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First do you do much carving? I have not seen carvings on your sticks? The reason I ask is if you are just getting started I would in courage you to try and get up with a carving club near you. I know they have a real good group in Spokane Wa, just search carving clubs Washington. Not real far from Newport. It is really good to see the tools and get a idea what ones would meet your needs.You can spend a lot of money trying to find that out.though trail and error and you can learn ways of doing things that will save you many hours of experimenting. Back to your question. These are both good books. I have them both and refer to them and use their patterns. I think you can find them both on amazon.

Woodcarver's Workbook: Two Volumes in One!

Wildlife Carving in Relief, Second Edition Revised and Expanse Carving Techniques and Patterns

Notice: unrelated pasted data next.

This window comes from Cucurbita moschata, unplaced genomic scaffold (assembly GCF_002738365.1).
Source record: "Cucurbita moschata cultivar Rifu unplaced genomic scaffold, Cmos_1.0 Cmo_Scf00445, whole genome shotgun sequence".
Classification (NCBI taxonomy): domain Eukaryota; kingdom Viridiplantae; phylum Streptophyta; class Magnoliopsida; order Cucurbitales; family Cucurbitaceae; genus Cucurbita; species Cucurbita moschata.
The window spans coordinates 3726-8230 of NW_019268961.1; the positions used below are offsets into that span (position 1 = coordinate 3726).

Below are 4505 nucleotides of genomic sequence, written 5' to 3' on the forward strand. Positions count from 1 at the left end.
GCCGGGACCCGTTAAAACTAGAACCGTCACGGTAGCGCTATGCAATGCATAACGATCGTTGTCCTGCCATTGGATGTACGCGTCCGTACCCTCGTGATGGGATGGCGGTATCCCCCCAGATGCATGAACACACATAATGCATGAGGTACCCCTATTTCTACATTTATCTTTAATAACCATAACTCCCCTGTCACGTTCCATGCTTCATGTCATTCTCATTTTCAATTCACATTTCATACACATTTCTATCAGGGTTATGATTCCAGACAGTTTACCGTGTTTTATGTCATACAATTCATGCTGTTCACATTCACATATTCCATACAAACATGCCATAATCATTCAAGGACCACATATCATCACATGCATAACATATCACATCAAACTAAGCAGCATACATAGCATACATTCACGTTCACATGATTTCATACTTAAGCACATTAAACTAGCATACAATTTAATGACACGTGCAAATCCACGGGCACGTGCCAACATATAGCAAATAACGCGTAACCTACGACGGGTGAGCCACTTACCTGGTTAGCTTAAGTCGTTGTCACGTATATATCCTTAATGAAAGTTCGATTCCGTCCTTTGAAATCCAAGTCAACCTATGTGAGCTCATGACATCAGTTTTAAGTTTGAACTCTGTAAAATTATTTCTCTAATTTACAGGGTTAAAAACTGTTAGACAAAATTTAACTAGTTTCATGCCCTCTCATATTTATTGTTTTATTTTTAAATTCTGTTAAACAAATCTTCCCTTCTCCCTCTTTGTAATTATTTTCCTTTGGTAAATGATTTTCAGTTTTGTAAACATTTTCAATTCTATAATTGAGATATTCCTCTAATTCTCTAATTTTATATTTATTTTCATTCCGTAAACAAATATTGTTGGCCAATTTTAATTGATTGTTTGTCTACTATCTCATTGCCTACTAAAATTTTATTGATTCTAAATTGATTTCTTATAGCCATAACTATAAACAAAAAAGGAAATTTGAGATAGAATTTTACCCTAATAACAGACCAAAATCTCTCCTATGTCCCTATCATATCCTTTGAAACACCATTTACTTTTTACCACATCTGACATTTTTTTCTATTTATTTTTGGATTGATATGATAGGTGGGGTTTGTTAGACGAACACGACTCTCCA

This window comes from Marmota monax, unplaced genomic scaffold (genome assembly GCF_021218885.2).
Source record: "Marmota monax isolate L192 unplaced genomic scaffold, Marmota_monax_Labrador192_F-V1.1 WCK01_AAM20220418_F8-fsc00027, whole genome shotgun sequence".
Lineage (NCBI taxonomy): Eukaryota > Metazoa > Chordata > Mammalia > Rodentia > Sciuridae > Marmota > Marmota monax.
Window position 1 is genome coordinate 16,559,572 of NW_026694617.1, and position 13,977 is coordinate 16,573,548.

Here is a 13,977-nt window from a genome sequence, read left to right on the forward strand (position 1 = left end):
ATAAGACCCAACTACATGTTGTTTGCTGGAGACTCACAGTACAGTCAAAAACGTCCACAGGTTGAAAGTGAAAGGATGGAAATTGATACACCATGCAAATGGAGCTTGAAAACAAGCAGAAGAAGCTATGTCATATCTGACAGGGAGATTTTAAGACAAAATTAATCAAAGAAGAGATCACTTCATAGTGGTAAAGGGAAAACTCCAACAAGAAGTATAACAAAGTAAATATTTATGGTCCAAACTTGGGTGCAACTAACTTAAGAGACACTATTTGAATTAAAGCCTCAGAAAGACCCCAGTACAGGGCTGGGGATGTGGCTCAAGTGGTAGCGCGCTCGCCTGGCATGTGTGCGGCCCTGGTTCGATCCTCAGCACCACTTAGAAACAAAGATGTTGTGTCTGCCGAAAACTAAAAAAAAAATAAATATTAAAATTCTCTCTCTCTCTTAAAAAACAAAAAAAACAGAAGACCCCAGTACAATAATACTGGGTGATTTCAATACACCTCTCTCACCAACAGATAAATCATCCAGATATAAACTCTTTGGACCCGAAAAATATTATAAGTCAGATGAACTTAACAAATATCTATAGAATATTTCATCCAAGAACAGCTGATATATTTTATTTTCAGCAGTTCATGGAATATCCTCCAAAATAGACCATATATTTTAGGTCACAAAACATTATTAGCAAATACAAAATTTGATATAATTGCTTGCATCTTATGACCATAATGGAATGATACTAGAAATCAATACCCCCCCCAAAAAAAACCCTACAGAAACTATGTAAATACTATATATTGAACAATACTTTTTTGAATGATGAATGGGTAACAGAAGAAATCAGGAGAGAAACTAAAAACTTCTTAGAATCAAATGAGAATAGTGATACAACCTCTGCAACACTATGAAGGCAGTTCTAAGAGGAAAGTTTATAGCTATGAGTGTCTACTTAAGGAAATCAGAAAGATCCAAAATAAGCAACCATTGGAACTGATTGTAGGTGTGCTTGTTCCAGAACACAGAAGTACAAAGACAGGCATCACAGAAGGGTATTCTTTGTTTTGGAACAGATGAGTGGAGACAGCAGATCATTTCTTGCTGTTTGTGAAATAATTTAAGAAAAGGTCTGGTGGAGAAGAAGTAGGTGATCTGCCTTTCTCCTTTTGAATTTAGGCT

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What cv3 is saying is true. also i would encourage you to draw. this shows you how to carve /modify a existing drawing/design and will help you to get the look your after.

I had never carved until just before joining this forum.but i do have a art background in three dimensional design, which giave me confidence to tackle anything.

As for books heres a few i think are outstanding.My favourite is

Carving Gargoyles by Shawn Cipa he is a member on this site .i have done a few of his design , there different to the run of the mill stuff the step by step photots are brilliant and you would find them both challenging and interesting.

anoth one by shawn is " carving fantasy & legend figures in wood. both books have the patterns in.

i have modified his design to fit on some sticks and intend to do some more. cant recomend them highly enough

Another extremly good book is by Ian Norbury called "Sculpting the Female Face and Figure in Wood" again very good step by step photos with pattens.

And a classic stickmaking book called "Stickmaking a complete course" by Andrew Jones & Clive George you cant go wrong with this., but contains a lor of referance to working rams horn